By Luca Williams
When my second son was born, we immediately noticed that his back and head were turned slightly left. As he grew, his left leg was obviously stronger. Moms tend to think their kids are perfect so I didn’t want to see these “imperfections,” but they were obvious to my husband and I. So we developed a plan to help him untwist from the womb.
Our plan included Rolfing, deep tissue manipulation that unwinds the connective tissue, muscles and nerves. The bodywork engaged his brain by stimulating his ears, eyes and sense of touch on the right side of his body. Every day I worked on his left side back muscles and spine, his left leg and his head, gently unwinding the twist.
We spoke into his right ear to help him orient to the right side of his body. When we carried him in a backpack, whoever walked with us walked on his right side so he would look right. We also brushed and kissed the right side of his face. As he began to turn over, we encouraged turning to both sides to help him strengthen the right side of his body and stretch the left side of his spine. I also gently pushed against his right foot to get him activating the right leg a little more. My goal wasn’t to make him symmetrical but to help him become more balanced.
None of us are born perfectly symmetrical, but as we age and fall into our habits we start engraining asymmetrical patterns that may become painful. Mountain biking could be considered a very symmetrical sport, but if we start using our strength asymmetrically we can drive and exaggerate a twisted pattern into our bodies. Becoming fully aware of our habits can give us clues about which leg is stronger, which way we lean to easier and which way we like to twist.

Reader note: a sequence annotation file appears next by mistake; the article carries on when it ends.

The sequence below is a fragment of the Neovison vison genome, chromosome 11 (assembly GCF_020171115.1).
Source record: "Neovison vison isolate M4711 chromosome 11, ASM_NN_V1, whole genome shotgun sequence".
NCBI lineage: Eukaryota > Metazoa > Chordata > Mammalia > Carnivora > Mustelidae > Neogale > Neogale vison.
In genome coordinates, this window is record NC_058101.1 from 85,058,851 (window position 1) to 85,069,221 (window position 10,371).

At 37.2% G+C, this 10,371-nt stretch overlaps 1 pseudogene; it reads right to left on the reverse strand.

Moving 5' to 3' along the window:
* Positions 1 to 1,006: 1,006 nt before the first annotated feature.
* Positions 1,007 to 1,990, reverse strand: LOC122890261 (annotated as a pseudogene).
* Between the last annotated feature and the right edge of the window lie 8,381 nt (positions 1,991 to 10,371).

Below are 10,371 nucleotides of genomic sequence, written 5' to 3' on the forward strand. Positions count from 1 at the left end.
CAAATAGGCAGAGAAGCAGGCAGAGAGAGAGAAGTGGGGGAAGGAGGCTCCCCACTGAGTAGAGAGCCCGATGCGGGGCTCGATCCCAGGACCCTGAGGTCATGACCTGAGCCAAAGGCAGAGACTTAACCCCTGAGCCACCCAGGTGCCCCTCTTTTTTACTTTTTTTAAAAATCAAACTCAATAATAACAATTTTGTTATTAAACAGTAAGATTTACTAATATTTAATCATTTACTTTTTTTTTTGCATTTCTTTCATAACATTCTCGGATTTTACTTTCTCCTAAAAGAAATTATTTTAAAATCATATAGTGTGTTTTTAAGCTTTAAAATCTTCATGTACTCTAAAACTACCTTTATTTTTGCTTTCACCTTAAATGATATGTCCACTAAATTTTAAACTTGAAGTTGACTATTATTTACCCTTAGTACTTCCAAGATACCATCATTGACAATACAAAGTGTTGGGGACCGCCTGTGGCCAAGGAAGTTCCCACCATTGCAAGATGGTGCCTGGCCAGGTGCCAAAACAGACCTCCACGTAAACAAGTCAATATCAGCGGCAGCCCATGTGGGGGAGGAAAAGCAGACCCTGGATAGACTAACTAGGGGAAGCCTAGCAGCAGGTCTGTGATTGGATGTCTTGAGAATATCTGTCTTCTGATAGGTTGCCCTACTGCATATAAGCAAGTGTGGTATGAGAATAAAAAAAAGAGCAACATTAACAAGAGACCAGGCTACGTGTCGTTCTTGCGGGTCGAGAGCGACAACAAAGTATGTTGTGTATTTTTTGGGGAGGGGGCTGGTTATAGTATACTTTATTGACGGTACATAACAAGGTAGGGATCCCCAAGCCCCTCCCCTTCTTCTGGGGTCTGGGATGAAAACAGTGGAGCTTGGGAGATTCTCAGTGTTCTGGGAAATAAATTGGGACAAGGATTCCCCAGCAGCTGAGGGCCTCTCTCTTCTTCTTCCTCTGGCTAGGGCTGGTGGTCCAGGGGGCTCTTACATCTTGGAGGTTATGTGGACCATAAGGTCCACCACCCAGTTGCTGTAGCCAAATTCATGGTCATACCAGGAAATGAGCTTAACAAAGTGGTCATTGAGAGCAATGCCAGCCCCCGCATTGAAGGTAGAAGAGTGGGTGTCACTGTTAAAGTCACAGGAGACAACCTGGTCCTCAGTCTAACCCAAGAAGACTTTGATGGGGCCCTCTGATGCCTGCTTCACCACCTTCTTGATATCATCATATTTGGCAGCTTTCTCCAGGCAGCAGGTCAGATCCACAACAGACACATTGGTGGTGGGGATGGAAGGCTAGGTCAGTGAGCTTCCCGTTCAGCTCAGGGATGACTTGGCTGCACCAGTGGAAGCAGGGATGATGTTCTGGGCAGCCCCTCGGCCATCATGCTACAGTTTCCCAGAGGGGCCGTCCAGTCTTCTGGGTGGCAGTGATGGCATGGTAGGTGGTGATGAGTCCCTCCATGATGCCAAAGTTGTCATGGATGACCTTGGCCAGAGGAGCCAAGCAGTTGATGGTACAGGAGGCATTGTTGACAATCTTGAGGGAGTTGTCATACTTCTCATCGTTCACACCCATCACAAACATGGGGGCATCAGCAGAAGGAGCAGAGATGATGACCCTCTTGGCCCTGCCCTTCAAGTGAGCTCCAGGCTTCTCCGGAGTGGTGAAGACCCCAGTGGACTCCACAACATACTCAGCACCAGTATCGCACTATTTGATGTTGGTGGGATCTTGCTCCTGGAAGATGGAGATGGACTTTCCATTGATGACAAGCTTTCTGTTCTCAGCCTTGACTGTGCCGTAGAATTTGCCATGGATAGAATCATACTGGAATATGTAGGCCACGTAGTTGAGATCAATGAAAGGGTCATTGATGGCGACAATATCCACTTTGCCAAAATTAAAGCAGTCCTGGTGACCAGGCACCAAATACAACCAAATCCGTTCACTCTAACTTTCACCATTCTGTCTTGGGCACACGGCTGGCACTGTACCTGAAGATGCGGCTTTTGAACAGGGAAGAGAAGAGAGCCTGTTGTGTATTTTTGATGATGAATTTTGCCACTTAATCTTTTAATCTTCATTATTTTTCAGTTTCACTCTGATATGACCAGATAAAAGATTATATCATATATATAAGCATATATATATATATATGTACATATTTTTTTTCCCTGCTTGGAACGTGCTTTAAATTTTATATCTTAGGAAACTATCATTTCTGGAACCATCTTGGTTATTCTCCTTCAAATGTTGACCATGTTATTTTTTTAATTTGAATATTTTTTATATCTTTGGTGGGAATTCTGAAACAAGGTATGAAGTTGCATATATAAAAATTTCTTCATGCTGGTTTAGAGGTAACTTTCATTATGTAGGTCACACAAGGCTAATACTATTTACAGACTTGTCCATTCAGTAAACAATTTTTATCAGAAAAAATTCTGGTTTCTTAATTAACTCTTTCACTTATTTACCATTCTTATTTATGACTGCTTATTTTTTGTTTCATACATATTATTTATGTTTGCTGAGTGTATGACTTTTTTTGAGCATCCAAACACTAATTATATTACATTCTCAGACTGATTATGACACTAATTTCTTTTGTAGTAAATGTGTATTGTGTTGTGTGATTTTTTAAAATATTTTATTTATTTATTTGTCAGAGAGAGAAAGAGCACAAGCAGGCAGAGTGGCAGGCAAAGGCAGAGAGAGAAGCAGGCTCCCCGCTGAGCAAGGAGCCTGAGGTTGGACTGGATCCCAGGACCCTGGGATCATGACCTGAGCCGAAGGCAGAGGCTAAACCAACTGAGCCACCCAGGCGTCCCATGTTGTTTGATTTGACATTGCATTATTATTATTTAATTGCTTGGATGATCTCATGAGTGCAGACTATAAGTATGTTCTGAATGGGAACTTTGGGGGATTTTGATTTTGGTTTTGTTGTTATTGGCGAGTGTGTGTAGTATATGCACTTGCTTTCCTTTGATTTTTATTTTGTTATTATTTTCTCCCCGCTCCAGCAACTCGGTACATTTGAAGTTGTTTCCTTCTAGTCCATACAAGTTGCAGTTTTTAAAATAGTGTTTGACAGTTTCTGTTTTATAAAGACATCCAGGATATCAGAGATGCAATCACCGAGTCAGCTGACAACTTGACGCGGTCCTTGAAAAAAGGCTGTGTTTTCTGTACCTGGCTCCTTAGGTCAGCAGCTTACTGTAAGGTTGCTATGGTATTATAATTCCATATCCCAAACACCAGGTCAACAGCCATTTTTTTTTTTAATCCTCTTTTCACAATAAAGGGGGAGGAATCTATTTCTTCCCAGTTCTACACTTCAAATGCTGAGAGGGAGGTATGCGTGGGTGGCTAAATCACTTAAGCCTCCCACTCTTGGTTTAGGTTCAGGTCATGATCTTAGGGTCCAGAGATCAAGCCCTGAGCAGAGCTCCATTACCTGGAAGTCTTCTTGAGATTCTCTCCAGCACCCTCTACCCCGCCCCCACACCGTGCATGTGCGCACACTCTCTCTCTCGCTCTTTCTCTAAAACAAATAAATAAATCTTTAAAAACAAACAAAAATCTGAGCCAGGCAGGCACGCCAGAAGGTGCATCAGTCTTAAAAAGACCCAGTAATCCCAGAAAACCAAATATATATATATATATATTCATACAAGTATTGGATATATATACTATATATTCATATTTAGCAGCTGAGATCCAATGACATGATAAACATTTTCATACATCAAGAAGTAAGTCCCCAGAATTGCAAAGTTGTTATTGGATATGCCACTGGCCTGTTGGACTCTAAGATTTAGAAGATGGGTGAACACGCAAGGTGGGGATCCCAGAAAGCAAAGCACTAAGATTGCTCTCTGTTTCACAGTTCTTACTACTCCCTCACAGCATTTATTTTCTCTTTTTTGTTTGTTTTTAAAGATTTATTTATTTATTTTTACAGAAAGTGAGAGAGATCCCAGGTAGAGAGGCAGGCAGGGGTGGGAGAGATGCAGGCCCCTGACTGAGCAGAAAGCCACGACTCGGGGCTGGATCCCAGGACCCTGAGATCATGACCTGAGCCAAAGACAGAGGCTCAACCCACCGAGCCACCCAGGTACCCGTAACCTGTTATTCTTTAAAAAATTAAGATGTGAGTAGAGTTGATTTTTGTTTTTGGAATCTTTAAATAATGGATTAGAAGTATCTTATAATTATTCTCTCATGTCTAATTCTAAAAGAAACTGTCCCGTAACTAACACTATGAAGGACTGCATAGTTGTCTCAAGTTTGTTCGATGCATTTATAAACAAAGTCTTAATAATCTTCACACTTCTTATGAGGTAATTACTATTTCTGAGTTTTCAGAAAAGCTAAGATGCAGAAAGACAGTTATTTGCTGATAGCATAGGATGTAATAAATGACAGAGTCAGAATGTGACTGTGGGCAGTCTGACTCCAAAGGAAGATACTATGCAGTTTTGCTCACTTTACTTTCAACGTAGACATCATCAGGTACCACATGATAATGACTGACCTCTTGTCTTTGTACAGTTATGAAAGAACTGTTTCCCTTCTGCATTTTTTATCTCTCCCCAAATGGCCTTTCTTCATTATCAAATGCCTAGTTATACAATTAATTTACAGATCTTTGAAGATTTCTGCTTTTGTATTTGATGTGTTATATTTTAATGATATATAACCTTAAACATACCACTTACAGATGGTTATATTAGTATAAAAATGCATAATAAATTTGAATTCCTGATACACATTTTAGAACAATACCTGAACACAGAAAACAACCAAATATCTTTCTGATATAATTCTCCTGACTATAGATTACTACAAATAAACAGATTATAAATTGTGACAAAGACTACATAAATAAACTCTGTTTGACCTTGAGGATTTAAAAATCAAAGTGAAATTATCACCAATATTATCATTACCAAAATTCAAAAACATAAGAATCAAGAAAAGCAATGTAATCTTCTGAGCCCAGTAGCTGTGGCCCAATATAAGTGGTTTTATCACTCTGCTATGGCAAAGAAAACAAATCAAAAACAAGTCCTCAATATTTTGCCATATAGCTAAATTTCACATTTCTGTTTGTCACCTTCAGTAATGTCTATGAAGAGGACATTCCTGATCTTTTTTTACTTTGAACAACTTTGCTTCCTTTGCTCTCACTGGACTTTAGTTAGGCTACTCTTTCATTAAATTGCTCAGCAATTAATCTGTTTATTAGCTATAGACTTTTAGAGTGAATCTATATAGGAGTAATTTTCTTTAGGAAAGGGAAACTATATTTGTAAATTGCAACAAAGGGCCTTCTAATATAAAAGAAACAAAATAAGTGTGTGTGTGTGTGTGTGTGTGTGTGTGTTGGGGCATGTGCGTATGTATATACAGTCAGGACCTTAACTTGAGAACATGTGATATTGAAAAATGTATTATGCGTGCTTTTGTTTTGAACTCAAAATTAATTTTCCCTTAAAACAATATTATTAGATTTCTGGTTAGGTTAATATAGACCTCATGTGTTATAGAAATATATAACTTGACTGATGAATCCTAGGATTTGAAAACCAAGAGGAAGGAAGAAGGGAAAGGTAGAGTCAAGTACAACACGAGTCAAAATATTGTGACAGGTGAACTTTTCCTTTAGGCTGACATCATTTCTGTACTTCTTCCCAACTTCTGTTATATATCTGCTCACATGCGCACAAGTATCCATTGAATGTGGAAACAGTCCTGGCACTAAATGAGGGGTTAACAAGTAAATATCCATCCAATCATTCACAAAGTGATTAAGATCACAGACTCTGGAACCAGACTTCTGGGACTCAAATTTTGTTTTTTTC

For instance, when pedaling uphill, identify if you push with one leg more than the other. Try to use both legs equally. When you are heading downhill, which foot is on the back pedal? Can you switch that up? And how about cornering? When you are riding uphill on steep switchbacks, which way do you turn easier? Which side do you lose your balance on easier? Try this simple exercise to learn more about your turning ability.
Jump on your bike and ride in tiny circles. Which way is easier? If it isn’t immediately obvious, draw a circle with chalk about 10-12 feet in diameter (smaller or larger depending on your bike and your ability) on the pavement. Now try to go around that circle equally without using your brakes.
I know from snowboarding that I turn to the right easier. As I turned left my diameter was larger and I had to ride slower. What completely surprised me was that as I circled left over and over again my middle and upper rib cage on my right side began to ache as it stretched with the effort of leaning left. This gave me valuable information about how I needed to twist and side bend more to the left to become more balanced.
To improve your turning radius, try the exercise above for a few minutes then sit down for five minutes while you think about something else before trying it again. Notice how much you improve by getting a rest. Resting in between is just as important as doing the movement. When I worked on our newborn son, I never pushed him or forced him to turn to the other side. I offered him alternatives to what came easy to him. I think the most valuable bodywork is never pushy, but it gets all the senses involved so the brain and nervous system get excited and curious. By building our awareness and being playful, we can mountain bike easier, move easier and have less pain so we can wake up and do it all over again.
Luca Williams is a Certified Rolfer in Glacier. She helps snowboarders, skiers, and other outdoor enthusiasts to get aligned and out of pain. Website: lucasrolfing.com blog: movingwithgravity.wordpress.com